Jack was moved to a different room during his treatment, which was unknown to Bawa-Garba – ward 28. After she returned to the ward, an alert sounded for a patient having a cardiac arrest. The previous inhibitor of ward 28 had a DNACPR request, which was known to Dr.Bawa-Garba. Unfortunately, she mistook Jack for the previous inhibitor, meaning she ordered staff to halt CPR. After a minute this was resolved, and reports state that this did not contribute to Jack’s death.
Ultimately, Jack passed away on the same day from sepsis and streptococcal infection, identified during his post mortem.
After her trial in 2015, Dr Hadiza Bawa-Garba was found guilty of manslaughter by gross negligence. Her return to the court later in November concluded with her receiving a 2 year suspension, also received by nurse Isabel Amaro. In 2018 she was struck off by the GMC meaning she could not practise medicine, but this was revoked after judges concluded that this was unjust.
The main arguments surrounding this case were public confidence vs humanity. The GMC’s initial response to Bawa-Garba’s actions caused an uproar in the medical community, including a twitter hashtag, ‘#IamHadiza’. Medical professionals were sharing stories of times where they too have made clinical errors but were able to learn from these mistakes and ultimately become better doctors – this incident could have occurred to any of them. Many emphasised the importance of promoting a learning culture instead of a blame culture in the face of error, as there is never one person who is solely responsible.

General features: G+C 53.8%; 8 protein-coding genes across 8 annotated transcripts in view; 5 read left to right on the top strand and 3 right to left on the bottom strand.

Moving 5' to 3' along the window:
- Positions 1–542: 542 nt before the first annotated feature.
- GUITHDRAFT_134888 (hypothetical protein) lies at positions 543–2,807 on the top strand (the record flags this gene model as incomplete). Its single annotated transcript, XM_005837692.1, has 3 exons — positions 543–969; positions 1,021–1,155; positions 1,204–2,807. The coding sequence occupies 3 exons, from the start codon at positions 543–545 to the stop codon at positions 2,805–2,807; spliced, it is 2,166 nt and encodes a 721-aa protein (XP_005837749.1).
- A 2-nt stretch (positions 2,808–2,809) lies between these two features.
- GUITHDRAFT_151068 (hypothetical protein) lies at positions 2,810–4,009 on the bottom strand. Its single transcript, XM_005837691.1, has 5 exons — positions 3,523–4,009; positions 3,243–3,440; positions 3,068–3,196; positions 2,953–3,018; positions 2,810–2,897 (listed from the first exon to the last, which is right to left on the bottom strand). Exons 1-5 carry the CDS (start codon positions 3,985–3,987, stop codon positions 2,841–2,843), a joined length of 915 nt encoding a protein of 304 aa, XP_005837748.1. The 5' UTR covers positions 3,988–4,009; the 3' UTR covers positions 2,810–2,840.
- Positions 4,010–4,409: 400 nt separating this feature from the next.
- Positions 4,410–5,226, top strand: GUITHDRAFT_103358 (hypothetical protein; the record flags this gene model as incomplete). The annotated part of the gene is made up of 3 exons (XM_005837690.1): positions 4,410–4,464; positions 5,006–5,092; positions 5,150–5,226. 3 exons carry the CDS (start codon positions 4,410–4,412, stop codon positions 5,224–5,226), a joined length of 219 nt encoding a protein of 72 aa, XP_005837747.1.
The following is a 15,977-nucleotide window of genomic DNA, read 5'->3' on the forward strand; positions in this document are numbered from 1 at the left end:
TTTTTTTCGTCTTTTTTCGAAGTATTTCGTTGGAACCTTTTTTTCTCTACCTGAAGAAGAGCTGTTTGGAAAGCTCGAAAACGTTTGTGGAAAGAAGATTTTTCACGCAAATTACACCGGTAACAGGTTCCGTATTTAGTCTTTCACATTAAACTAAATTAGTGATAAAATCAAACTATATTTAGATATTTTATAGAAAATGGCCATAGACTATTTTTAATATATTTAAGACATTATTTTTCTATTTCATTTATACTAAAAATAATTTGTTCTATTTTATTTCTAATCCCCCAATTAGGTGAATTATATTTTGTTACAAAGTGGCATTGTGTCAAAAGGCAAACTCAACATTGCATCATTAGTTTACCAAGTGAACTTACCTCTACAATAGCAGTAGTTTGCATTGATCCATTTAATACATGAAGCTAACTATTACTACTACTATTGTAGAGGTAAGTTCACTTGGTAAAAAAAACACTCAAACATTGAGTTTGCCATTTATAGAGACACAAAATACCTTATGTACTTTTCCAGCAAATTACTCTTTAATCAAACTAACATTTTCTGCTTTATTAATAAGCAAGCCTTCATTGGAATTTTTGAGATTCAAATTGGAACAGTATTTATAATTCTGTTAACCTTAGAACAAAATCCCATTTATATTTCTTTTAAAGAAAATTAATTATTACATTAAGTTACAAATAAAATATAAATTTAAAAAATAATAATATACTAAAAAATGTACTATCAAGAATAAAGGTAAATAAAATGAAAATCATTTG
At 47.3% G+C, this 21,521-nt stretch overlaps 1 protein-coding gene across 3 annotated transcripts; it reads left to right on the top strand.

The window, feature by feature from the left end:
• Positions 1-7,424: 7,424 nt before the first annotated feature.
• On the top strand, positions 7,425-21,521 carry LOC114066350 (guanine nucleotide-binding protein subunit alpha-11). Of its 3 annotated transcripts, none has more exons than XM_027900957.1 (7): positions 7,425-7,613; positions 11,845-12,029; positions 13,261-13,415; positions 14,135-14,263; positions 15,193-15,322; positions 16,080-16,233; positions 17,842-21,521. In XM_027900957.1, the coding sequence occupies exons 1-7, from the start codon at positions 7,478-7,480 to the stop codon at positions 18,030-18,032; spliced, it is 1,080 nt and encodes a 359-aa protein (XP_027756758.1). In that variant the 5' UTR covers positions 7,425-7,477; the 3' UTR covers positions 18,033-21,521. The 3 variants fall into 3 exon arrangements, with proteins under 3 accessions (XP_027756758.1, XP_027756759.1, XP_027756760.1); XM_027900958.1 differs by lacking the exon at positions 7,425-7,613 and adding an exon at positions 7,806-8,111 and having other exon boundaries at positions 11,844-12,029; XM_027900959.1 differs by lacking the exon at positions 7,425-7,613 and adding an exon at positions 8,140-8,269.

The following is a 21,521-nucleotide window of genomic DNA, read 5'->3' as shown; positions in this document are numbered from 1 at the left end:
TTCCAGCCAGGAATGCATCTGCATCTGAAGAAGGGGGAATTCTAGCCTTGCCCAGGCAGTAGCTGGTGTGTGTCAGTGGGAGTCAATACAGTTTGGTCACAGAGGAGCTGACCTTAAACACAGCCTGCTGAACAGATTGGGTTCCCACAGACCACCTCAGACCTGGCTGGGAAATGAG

A common opinion was that striking off Bawa-Garba would lead to fear in other medical professionals, leading to a reluctance to be transparent about errors made. This could gravely affect patient care and increase distress in medical staff.
There is a belief that this case highlights the systematic errors in the medical system, the main points being the understaffing of hospitals and the overworking of medical professionals. Dr Bawa-Garba was performing the role of two doctors without any senior supervision, as he was overbooked too. This occurred immediately after her return from maternity leave in a hospital that she was unfamiliar with, whilst coping with the collapse of the system holding blood test results.
Understandably, Jack’s parents wanted Dr Bawa-Garba to be struck off the register completely, and the GMC initially agreed with this. The council believed that the public would not have confidence in the healthcare system unless she was no longer a practising physician, which could lead to a reluctance to seek medical help. Ultimately this changed as the judges ruled that this decision was unjust.
It is clear that grave errors were made during Jack Adcock’s treatment, but it is crucial to consider the reasoning behind the mistakes rather than just taking it at face value.
- Deborah Cohen, ‘The inside story of a six-year-old boy’s death’, BBC News, August 2018
- BBC Panorama, broadcasted August 2018
- Amar Alwitry, ‘The Case of Dr Bawa-Garba – Where does the buck stop?’, EyeNews, August 2018